Rugby Museum founder a visionary
Palmerston North's Rugby Museum is all modern and interactive these days, and it owes its existence to John Sinclair.
He died last week aged 90 and history will record him as the man who founded the museum in 1969.
Sinclair and the late Fred Spurdle, who died in 1985, have been recorded as co-founders but Spurdle often said Sinclair laid the foundation six months before he came in.
In those days the museum didn't have a home, just displays around Palmerston North.
Current chairman Clive Akers has access to many of Sinclair's letters which reveal he was the ideas man while Spurdle looked after the collection.
"He was a visionary who could look outside the square of the conservative attitude rugby had in the 1950s and 60s," Akers said.
The museum could easily have moved to Wellington or another major centre, before it found its latest home at Te Manawa.
Akers said it was the Sinclair factor which largely swayed them to campaign to retain the museum in Palmerston North.
"John never had a vision of starting a museum; it happened only because the chairman of the Rugby Union in 1968, Tom Morrison, declined the offer of souvenirs John brought home from the All Blacks tour of Britain."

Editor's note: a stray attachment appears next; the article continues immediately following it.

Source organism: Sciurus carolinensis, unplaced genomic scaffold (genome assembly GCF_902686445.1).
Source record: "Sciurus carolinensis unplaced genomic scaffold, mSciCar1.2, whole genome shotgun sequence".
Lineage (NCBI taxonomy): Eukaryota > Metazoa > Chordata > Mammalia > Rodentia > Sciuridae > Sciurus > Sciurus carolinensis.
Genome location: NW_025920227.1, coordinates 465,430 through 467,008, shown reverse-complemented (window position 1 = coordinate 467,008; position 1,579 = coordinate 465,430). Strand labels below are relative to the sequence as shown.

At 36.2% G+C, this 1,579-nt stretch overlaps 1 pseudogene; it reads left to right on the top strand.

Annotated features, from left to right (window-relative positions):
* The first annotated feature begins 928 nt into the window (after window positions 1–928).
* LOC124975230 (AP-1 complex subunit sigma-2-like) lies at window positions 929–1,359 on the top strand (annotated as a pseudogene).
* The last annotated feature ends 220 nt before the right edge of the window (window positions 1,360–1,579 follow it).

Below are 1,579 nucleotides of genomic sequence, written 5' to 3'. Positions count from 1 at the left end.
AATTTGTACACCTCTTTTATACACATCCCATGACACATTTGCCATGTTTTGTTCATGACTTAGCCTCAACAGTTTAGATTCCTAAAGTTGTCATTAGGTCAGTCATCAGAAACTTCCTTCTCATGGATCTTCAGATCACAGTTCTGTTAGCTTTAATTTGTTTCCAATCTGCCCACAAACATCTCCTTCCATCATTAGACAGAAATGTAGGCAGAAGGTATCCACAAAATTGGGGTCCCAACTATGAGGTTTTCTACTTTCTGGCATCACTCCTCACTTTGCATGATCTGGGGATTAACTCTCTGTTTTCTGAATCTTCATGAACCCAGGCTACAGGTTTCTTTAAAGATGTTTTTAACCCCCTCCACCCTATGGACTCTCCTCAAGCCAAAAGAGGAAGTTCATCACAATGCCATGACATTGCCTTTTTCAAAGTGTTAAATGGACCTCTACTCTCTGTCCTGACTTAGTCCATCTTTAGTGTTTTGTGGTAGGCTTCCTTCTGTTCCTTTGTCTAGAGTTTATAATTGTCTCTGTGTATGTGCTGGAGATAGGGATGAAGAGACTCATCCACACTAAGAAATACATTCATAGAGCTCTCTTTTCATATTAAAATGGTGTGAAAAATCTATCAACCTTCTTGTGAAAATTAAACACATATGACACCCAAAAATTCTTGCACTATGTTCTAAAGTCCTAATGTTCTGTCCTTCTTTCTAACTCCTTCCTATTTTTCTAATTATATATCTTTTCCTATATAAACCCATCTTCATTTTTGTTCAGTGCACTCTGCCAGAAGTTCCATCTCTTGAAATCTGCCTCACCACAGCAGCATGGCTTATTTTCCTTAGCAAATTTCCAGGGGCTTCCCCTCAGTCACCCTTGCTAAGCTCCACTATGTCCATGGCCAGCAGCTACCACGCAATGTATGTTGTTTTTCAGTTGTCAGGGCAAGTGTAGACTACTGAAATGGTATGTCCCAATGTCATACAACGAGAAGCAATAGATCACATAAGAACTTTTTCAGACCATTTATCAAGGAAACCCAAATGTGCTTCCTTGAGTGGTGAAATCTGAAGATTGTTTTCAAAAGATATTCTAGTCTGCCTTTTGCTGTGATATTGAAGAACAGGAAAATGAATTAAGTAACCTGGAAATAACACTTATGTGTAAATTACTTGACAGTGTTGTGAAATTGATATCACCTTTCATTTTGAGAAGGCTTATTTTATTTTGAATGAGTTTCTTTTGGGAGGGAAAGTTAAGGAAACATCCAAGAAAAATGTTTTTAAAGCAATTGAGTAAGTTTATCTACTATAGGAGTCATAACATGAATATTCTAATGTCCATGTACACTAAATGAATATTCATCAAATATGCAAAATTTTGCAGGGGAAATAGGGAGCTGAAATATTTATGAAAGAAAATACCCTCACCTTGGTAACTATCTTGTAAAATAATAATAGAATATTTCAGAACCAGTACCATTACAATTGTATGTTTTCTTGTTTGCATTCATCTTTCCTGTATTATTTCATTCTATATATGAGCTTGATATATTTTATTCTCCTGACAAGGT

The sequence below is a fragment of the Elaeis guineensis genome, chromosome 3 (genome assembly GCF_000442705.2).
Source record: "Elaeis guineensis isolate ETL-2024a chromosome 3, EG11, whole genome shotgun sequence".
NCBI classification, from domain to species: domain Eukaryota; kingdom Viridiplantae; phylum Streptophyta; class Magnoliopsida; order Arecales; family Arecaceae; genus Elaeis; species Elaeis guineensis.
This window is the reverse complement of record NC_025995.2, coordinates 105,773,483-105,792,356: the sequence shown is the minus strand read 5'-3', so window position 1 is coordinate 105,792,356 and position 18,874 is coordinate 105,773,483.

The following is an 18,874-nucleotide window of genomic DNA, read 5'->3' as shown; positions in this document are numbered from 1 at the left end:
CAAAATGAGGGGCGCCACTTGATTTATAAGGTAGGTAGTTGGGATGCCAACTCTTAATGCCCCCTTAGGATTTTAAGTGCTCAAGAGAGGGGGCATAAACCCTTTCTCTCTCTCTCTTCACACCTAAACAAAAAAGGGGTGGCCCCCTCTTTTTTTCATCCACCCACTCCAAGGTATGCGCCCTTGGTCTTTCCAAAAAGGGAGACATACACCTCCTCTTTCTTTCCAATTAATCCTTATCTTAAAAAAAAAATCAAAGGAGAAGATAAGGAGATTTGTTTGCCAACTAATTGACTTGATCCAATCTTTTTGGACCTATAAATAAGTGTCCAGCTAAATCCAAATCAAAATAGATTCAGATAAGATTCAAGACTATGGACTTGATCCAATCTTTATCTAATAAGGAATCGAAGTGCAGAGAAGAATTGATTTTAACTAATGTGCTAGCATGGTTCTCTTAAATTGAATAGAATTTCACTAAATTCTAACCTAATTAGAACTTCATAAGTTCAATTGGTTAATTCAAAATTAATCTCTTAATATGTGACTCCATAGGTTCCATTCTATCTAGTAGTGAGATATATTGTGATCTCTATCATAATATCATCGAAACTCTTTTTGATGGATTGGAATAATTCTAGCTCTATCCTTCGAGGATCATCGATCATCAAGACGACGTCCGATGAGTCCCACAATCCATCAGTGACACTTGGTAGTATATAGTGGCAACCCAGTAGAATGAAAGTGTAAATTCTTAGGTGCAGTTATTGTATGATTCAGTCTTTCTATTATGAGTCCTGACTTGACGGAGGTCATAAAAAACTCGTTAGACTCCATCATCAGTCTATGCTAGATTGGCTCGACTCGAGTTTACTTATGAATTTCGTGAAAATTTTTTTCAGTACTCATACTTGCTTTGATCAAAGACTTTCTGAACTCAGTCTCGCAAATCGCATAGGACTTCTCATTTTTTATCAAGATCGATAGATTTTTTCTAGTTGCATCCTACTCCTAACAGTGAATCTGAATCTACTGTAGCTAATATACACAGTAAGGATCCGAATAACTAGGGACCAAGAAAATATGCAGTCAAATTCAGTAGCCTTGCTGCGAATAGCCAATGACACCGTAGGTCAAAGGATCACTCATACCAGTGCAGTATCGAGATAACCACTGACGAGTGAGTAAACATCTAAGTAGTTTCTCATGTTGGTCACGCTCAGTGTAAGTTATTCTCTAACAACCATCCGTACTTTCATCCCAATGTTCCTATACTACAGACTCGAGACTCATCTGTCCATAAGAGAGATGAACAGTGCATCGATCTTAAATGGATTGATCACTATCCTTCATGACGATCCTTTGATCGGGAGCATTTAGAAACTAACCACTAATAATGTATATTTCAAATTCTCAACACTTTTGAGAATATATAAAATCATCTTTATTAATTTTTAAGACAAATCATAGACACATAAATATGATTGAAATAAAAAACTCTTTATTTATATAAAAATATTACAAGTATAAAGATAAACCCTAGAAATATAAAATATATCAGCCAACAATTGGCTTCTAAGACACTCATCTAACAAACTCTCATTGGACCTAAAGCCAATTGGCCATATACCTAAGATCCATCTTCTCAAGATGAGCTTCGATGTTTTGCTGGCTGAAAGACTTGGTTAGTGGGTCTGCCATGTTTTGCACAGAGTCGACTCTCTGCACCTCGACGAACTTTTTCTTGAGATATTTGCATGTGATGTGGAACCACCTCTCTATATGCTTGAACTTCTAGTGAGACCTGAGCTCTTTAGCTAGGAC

Morrison told Sinclair: "Go away and start your own museum John; it's not our role to display memorabilia".
It was to be the world's first national rugby museum.
"John had the rare gift of obtaining things for nothing from friends and businessmen about town. When the official opening took place in 1969, he had invited 100 people, but 300 turned up, including many former All Blacks, officials of the NZRU and several ambassadors."
He openly acknowledged he had little interest in watching rugby, seldom watching Manawatu play.
As his son Mark said, his father's primary focus was history.
"The relationship between rugby and New Zealand and in that he was ahead of his time."
He had played rugby to a modest level at Palmerston North Boys' High School and Nelson College and often accompanied Ian Colquhoun's Boys' High first XVs as a historian.
His interest was really sparked straight after World War II when he was still in England and watched the famous Kiwis team playing there.
Sinclair had trained as a pilot in Canada and joined the Royal Navy's Fleet Air Arm toward the end of the war. He returned to Canada, was married in Toronto to Shirley before coming back to Palmerston North to his father's accountancy firm and then into the travel business.
He became a pioneer, leading supporters' groups overseas. He encouraged schools to adopt visiting Springboks and British Lions players, to assemble scrapbooks for them and to ensure they were made welcome.
He made many close friends overseas, including South African rugby chairman Danie Craven who invited him to South Africa in 1970 to start an adoption scheme; he didn't go.